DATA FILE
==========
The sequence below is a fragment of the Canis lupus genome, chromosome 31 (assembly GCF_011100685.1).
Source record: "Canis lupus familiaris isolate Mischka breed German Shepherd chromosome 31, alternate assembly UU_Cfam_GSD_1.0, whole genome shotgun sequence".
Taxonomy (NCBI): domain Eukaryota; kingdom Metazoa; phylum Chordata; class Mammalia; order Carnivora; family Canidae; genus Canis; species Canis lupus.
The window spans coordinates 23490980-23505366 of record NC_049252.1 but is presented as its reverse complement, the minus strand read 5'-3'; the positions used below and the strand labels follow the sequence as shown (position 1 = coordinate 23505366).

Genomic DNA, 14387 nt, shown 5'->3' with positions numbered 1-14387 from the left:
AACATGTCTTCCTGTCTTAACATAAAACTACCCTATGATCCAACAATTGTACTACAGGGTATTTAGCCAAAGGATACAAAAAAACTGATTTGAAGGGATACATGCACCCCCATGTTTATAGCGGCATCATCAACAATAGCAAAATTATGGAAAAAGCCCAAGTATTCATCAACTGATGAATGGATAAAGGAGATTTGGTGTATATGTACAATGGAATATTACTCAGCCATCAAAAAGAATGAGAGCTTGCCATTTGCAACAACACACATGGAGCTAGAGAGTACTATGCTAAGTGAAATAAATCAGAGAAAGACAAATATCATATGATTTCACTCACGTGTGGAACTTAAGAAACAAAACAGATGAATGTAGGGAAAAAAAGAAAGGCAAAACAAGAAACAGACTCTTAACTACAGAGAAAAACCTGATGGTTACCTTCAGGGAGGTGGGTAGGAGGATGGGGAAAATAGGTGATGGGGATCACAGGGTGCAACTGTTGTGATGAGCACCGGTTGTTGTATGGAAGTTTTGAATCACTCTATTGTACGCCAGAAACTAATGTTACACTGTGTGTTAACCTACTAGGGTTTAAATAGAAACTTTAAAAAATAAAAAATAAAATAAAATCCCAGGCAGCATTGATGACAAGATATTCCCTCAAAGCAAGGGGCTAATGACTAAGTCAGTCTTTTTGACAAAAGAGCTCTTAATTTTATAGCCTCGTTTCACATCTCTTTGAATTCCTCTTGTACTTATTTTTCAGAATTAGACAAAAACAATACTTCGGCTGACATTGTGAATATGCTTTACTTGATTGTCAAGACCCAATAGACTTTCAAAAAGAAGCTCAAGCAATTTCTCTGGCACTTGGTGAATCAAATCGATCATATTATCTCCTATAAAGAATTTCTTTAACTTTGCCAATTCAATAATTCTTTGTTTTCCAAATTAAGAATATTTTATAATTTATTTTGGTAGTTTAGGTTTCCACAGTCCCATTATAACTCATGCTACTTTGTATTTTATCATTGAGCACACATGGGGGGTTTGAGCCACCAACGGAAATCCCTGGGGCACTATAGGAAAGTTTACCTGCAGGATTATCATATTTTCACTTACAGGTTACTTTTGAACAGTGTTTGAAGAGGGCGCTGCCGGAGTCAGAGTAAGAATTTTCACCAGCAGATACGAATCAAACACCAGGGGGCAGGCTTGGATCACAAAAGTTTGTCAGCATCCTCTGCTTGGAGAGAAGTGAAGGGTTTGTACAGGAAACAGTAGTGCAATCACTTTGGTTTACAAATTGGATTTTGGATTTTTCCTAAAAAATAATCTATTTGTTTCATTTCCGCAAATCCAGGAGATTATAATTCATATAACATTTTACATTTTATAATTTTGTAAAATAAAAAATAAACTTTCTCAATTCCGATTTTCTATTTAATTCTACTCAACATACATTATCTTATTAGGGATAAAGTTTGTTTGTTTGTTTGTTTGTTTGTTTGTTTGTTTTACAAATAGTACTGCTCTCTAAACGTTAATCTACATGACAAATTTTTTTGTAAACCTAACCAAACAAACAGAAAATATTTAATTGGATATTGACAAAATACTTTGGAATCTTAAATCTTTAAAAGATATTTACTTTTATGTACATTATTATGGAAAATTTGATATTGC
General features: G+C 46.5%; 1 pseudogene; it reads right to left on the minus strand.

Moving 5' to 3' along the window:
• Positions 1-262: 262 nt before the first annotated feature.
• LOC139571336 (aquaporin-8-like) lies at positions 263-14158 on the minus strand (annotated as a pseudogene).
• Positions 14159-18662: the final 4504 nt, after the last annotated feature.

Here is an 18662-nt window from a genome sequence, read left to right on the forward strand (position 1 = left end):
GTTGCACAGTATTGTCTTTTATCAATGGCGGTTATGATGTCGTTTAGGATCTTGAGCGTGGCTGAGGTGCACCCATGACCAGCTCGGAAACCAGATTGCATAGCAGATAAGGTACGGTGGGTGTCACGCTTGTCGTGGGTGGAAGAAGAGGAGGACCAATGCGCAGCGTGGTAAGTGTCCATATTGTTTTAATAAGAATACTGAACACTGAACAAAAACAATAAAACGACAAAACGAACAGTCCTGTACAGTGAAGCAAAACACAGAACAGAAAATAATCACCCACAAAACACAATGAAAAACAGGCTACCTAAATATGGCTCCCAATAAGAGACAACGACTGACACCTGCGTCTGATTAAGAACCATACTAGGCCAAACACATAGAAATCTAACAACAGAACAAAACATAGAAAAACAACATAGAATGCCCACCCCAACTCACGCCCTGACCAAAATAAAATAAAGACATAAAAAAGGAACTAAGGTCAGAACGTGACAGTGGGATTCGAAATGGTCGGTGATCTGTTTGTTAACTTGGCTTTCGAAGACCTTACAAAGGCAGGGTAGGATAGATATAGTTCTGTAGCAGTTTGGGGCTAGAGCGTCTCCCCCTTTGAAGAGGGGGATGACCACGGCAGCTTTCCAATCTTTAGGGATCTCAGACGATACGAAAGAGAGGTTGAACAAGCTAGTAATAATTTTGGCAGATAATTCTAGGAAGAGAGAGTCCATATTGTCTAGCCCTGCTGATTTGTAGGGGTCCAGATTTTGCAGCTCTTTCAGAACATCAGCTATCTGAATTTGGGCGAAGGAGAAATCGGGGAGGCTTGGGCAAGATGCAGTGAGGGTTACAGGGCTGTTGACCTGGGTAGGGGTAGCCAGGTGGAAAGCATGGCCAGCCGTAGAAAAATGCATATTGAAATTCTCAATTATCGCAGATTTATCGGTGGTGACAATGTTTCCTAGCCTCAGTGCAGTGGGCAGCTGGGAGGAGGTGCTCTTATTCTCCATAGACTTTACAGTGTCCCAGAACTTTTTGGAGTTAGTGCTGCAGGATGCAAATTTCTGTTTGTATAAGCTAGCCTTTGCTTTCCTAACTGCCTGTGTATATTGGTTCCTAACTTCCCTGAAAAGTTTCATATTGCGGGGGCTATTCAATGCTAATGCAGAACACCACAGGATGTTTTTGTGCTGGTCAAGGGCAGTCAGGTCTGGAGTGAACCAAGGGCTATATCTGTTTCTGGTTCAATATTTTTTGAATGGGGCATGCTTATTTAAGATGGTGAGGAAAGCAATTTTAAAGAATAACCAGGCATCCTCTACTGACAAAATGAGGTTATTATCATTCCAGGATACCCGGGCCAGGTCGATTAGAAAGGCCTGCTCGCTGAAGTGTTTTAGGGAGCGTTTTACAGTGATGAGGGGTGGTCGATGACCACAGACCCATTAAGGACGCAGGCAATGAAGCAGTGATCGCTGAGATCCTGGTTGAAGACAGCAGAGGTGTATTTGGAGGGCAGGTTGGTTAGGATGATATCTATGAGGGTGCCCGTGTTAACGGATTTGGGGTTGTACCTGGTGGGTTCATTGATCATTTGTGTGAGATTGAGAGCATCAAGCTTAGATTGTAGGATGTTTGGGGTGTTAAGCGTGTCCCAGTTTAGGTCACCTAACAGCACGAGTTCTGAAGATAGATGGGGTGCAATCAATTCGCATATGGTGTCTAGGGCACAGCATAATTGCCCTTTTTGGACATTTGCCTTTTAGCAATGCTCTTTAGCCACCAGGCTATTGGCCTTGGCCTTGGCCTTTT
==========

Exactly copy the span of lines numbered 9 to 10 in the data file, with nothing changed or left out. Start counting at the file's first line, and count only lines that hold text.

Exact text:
• Positions 1-262: 262 nt before the first annotated feature.
• LOC139571336 (aquaporin-8-like) lies at positions 263-14158 on the minus strand (annotated as a pseudogene).